When I was at school, and it isn’t that long ago although it seems like it sometimes, I managed to get all the way through to secondary school without formal testing. In fact, I managed to get to Year 9 without formal testing – that’s fourteen years old. One of my favourite Twitter friends, Jane, has a ten year old who is upset and stressed because he has to undergo exams. A TEN year old. Now, I’m a freak who actually quite enjoys exams. I work better under that pressure, I have the kind of mind that suits that way of working. I prefer exams to coursework to be honest, but that’s just me. But I still found the exam experience moderately stressful, and as I said I was fourteen before I went through it. I can’t imagine how I would have reacted if they’d started at ten or earlier. I almost certainly wouldn’t have faced my GCSEs and A-levels in the same way.

It’s not like I completely escaped tests up until Year 9 of course. My teachers (and I was exceptionally lucky in almost all of my teachers) would do informal tests, spot tests, quizzes, spelling tests, mental tests (arithmetic to you old codgers). Even, as I got older, old exam papers or questions. But there was no real pressure on these. They were, quite clearly, used to see how we were getting on and to try different ways of learning – because obviously you learn things for a test in a different way to reading or listening and all three approaches are useful in their turn. But, as I said, they were clearly for our benefit.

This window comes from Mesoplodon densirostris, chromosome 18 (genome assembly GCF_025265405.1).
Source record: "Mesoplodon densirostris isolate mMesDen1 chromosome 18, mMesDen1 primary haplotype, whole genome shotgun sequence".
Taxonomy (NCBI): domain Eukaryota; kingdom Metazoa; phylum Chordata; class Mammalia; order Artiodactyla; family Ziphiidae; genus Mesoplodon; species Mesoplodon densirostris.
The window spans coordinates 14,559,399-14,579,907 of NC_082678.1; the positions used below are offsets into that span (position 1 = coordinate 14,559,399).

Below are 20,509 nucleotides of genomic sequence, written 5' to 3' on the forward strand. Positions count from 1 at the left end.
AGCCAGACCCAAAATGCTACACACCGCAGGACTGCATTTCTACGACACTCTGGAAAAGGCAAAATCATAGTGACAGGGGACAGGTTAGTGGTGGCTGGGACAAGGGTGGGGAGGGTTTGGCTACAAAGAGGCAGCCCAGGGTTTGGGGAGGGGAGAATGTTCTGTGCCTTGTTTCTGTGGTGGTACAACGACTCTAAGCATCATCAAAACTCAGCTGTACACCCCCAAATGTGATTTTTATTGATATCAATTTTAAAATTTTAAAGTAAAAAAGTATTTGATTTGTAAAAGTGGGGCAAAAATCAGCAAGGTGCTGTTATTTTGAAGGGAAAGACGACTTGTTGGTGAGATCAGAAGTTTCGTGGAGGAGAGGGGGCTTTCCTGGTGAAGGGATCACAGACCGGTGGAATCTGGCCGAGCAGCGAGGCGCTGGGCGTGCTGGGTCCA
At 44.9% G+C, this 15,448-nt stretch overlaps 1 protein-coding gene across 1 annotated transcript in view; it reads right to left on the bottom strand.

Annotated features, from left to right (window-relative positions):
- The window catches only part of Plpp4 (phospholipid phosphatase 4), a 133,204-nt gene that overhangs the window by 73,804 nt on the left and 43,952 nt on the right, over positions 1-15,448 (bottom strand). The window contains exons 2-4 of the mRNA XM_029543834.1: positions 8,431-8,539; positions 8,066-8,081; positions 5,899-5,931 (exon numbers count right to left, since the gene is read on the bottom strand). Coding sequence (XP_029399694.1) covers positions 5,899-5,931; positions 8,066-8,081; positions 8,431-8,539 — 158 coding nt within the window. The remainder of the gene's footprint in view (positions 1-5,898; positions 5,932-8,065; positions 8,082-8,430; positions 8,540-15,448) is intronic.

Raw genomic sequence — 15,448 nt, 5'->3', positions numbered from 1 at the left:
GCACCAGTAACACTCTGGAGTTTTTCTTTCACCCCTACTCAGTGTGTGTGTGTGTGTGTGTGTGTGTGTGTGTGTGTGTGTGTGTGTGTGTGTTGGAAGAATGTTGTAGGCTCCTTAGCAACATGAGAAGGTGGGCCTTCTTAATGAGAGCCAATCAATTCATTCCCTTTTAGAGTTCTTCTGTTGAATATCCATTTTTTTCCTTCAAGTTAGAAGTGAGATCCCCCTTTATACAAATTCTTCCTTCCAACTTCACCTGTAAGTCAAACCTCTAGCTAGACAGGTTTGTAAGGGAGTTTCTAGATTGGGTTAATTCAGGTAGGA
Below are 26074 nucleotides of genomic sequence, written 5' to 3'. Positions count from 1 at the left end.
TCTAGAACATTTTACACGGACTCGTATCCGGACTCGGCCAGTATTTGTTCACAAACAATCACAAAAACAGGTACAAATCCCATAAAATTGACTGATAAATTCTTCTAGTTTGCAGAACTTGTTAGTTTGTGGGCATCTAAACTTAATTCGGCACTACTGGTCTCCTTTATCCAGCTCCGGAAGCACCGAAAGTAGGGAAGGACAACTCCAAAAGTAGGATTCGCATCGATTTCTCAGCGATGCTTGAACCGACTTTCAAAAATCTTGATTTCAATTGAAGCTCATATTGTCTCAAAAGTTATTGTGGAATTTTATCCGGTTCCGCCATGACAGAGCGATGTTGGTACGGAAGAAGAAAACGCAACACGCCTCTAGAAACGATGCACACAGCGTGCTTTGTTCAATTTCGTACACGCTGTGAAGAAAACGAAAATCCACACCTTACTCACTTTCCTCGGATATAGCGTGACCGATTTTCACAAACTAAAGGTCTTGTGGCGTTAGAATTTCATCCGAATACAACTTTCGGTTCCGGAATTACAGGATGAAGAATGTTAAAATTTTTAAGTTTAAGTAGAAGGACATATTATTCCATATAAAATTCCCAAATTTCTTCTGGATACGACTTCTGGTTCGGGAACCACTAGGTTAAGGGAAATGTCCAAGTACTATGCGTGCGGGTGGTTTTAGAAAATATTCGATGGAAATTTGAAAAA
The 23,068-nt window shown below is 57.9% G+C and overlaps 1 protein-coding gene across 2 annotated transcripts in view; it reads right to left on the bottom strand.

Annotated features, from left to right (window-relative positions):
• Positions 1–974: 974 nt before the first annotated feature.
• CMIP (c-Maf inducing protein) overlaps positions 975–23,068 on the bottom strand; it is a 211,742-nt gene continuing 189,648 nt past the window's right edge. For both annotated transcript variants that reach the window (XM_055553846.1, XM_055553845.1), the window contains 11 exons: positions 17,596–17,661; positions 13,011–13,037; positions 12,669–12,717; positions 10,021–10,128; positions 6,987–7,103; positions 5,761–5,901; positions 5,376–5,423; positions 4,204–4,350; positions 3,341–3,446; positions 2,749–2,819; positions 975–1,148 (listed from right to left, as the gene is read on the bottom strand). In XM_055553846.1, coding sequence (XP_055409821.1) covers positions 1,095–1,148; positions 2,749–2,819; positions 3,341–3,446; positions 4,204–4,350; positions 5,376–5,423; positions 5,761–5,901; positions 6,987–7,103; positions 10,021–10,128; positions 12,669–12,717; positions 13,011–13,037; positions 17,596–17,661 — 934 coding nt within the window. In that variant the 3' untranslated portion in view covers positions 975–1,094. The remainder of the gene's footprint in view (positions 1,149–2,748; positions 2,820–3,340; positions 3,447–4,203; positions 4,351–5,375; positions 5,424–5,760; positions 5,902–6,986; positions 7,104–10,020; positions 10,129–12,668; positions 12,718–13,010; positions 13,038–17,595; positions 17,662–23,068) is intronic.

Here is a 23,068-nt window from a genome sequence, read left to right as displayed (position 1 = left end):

I can’t see how the current tests and exams are for anyone’s benefit but the local Education Authority’s. They’re about league tables and school performance and teaching ability. And they’re putting undue stress on our children. They’re sacrificing children’s mental health for the sake of brownie points for the LEA. I don’t think that’s too much of an exaggeration. Exams, and the focus on exams and grades, will suck the joy out of learning. Reading will be revising for exams, leaving no time for reading for pleasure.